We also investigated how OR of the disease-associated alleles, measured in GWAS studies, are related to our model. In the above analysis, MDPs were defined as averages over the whole population, notwithstanding genetic polymorphisms. To go beyond this simple analysis, we considered a polymorphism α with two alleles, one protective, αP, and the other, αR, at-risk for CD. The frequency of the at-risk allele αR in the population (risk allele frequency, RAF) is denoted pα. For each module Mi, we introduced the MDP FiR) over the subpopulation carrying the allele αR, (i.e. either the homozygote (αR, αR) or heterozygote (αR, αP) genotypes). In addition we denoted FiP) the MDP over the rest of the population, which genotype was (αP, αP). We assumed that a given genetic locus α predominantly affects a single module Mi(α) among the N modules of the CD network, and thus simply denoted F(αR) the MDP of this module. For rare diseases like CD (for which the OR can be approximated by the relative risk), the OR of the at-risk variant at locus α can be expressed (S2 File) as a function of pα and F(αR): [5]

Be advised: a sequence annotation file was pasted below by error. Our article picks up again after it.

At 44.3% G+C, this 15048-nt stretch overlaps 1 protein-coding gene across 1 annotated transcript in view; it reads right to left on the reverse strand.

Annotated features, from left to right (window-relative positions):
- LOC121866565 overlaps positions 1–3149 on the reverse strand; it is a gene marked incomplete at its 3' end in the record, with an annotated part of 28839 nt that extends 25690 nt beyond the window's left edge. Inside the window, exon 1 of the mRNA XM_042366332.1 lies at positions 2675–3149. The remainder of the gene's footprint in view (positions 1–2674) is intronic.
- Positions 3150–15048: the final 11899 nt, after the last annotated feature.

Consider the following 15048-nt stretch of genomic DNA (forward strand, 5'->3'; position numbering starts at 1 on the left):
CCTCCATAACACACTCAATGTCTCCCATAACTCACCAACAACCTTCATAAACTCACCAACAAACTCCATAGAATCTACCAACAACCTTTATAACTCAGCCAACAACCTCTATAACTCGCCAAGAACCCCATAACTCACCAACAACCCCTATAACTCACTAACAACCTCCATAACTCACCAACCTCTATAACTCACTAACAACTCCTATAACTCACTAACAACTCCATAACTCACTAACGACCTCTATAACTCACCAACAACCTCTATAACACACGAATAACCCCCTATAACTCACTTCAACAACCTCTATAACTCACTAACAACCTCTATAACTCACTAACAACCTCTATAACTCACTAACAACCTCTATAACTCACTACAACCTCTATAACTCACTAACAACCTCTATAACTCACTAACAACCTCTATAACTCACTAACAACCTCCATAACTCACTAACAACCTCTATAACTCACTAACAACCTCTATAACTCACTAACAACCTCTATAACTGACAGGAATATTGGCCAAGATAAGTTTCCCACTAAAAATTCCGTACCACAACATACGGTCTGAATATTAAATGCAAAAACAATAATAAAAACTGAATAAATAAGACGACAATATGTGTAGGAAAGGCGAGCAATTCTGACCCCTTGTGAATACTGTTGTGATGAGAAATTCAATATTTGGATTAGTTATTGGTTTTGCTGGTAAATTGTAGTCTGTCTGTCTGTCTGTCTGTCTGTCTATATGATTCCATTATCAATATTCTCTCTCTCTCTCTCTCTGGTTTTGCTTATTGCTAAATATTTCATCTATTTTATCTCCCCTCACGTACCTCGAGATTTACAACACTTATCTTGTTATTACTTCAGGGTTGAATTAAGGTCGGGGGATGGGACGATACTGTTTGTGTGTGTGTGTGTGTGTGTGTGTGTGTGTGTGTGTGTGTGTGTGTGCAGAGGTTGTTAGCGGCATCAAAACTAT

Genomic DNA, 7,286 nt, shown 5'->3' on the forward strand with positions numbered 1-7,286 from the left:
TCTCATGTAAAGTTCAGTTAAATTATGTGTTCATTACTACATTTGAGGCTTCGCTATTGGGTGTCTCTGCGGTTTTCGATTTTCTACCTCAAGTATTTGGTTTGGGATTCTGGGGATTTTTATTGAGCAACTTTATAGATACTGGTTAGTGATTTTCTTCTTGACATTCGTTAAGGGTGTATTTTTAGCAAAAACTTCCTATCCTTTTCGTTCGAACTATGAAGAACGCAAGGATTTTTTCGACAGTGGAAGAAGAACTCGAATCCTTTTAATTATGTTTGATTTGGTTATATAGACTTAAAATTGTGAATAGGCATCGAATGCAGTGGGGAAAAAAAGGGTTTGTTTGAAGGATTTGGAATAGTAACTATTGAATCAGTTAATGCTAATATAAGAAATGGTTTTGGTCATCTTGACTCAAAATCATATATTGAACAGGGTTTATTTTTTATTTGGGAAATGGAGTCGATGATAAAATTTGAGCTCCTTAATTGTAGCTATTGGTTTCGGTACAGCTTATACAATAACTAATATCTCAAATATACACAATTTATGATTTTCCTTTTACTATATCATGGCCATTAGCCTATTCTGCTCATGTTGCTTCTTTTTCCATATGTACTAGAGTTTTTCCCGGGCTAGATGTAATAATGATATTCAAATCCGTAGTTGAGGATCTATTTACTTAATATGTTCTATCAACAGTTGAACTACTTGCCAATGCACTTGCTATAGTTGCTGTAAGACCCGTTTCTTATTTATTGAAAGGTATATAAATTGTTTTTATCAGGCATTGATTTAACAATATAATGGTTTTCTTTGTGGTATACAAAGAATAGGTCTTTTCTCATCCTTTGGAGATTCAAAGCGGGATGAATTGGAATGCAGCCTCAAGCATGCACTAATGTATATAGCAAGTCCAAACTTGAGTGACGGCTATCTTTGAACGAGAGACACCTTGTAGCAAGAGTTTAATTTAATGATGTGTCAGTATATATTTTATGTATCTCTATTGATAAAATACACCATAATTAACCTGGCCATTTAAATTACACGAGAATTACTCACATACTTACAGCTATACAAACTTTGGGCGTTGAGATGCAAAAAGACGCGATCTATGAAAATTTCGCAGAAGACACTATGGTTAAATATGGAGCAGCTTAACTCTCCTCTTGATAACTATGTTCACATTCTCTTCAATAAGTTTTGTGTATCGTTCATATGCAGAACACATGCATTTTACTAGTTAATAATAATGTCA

Fitting the age-dependent incidence curves for CD

Extensive fitting of the 4-parameter non-linear model to published data, using a quasi-Newton method to minimize squared residuals, gave excellent fits to the data, with the model explaining about 98% of the variance. Several sets of parameters well fitted the tested data sets with values of τ, N, Φ and T ranging respectively from 7y to 12y; 6 to 24; .38 to .79 and 1150y to 26300y. In all the tested data sets a model with 12 functional modules, with an expected mean time to stabilization τ of 8 years, gave among the best fits (Fig 3). This consistency was observed among sexes in a population-based registry from Northern France [18]. It was also observed in countries exhibiting very different disease prevalence rates (may be except for the oldest people in one dataset). In Sweden [19], where the disease is ancient and frequent, the values of Φ and T were slightly lower than those observed in France (Φ = 0.59 and T = 830 years) while in Korea [20], where the disease is rare and recent, the value of Φ was lower (0.53) with a ten-fold higher estimated value of T (12.300 years). Since the number of biological modules and their time of maturation are likely to be constant between populations, constancy between data sets was reassuring and we fixed these parameters (N = 12, τ = 8) in subsequent analyses. Of note, the best values of Φ were higher than 0.5 indicating that, on average, a module more often adopts a disease-permissive state once stabilized. Large values of T confirmed that the functional state of a module is a persistent life-long status in most people.